When customers walked away, a sparkling mess in their hands, they'd leave behind trails of glitter, paths out of a dark forest.
Sometimes I thought about following them home.
I'd say, "Remember me? From Things Remembered?"
My boss often left me alone in the kiosk. I liked that.
I could watch couples on their way to the koi pond bridge or The Brown Derby restaurant, where they'd ask for window seats. They'd look out over the indoor ice rink and watch the skaters, swirling like silk below, then order The Potato Wheel, fancy like that.
The Potato Wheel was a lazy-susan filled with potato toppings. You could spin bacon bits, sour cream, chives and cheese. You could load up your potato with delight.
Where I'm from, we called this romance.
What I knew at 17: If a date took you to The Brown Derby, it meant something.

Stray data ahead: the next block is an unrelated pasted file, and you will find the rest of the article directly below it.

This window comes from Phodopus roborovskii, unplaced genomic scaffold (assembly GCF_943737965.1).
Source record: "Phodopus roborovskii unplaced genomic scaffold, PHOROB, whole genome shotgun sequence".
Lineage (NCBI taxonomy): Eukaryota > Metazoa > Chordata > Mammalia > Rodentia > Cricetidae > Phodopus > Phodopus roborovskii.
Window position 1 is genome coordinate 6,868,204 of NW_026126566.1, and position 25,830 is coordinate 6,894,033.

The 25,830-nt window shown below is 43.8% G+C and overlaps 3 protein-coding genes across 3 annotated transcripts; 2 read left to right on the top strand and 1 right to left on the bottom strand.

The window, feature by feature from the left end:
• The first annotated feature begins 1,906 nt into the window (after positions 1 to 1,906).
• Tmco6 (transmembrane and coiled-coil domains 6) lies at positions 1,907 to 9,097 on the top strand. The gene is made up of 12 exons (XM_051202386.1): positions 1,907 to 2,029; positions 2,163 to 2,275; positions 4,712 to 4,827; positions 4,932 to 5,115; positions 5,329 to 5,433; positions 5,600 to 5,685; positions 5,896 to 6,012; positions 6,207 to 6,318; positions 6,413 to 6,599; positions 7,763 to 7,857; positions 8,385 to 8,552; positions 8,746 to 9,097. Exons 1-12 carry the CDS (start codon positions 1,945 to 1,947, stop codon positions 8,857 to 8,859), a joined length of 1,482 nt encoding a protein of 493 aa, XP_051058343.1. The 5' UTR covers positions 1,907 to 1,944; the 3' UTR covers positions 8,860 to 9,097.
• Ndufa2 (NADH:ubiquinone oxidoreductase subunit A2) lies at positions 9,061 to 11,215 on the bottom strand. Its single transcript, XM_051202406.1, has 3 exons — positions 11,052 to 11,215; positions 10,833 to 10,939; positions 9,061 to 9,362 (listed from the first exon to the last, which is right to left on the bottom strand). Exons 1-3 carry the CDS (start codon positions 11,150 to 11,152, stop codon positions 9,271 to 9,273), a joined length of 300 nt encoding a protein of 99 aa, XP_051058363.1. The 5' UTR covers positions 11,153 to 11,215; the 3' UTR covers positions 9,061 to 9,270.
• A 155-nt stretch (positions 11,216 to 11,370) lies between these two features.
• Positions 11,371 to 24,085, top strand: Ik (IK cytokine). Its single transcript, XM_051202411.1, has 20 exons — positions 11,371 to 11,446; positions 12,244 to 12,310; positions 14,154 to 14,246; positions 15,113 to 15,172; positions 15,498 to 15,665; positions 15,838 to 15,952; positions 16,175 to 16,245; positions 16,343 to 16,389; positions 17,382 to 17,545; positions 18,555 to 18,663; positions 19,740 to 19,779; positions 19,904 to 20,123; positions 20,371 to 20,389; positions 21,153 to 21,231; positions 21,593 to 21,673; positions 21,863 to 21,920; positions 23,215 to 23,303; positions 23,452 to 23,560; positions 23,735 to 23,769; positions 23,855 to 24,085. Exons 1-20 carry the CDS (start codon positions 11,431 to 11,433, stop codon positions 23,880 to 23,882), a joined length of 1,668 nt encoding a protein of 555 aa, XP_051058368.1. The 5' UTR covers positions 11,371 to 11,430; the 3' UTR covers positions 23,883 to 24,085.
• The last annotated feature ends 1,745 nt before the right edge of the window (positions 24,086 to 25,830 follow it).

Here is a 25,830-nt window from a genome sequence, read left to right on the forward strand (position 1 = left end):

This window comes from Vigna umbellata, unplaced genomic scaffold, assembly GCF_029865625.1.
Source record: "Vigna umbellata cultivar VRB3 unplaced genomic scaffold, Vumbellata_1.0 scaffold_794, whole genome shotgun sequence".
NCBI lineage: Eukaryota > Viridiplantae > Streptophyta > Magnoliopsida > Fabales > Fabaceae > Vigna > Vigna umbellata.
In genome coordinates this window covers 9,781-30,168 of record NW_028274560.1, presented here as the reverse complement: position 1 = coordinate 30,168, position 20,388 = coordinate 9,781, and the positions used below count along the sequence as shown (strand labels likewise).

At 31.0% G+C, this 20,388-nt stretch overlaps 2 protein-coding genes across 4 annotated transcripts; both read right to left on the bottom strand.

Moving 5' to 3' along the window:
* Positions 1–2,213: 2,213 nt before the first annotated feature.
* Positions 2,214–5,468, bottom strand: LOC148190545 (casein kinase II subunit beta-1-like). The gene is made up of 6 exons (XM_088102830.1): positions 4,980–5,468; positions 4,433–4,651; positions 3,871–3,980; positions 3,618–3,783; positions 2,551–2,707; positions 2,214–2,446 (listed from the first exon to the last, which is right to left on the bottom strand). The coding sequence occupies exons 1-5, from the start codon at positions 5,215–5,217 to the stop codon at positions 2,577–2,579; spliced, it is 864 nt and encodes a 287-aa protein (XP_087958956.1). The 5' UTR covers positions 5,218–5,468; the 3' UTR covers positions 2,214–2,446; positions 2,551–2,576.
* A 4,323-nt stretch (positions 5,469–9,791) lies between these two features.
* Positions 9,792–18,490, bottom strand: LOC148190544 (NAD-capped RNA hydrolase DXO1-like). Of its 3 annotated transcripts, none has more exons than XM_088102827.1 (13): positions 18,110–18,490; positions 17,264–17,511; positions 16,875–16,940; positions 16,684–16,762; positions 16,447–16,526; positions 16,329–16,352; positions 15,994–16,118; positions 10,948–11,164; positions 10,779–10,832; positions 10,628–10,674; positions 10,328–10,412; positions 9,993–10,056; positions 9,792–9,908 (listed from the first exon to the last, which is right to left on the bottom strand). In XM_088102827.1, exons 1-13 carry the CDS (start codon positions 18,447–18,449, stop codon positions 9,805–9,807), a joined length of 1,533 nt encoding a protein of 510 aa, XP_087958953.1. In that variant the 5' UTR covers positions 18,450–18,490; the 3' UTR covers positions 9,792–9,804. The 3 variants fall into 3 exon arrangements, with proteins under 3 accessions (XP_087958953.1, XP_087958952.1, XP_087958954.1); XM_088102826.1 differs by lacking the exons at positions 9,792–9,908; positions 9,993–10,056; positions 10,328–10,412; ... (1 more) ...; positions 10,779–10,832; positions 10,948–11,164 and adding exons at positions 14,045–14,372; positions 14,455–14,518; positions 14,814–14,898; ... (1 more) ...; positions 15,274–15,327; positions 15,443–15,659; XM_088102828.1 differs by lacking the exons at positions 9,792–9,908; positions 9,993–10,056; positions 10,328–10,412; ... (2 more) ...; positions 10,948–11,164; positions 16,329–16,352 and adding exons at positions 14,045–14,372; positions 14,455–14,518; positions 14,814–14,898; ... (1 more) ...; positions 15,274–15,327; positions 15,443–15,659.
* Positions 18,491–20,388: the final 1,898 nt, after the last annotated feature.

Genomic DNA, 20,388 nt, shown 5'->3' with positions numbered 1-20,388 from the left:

If a date ordered The Potato Wheel, it was love.
My Things Remembered boss hated the idea of love and the way the word had to be engraved on everything we sold.
Instead of focusing on sales, he spent a lot of time on his hair.
He held his comb-over in place with a can of Aqua Net he kept under the kiosk counter.
The glitter I'd send flying off stockings would catch in his sticky 'do. I tried hard not to stare at his scalp, which was pink and shiny, like the belly of a seashell.
Glittered up, his scalp sparkled under the fluorescent lights. It looked pretty.
My boss did not glitter. He hated many things we sold, but he hated the mizpahs most.
Mizpah necklaces split in half. Lovers and best friends and mothers and daughters give mizpahs to each other. The classics have the words "The LORD (all caps) watch between me and thee when we are absent one from another." Others just had the word "Forever," with the jagged slash between the "For" and "Ever."
Mizpahs were our best sellers. My boss found this insulting.
"You know these things were about war?" he liked to tell customers and me. "'Mizpah' means watchtower. A mizpah was something enemies set up after a truce to make sure they didn't screw each other over."
He said, "It's funny when you think about it."
He said, "Between me and thee."
"Forever," he said. "Now isn't that some happy-crap."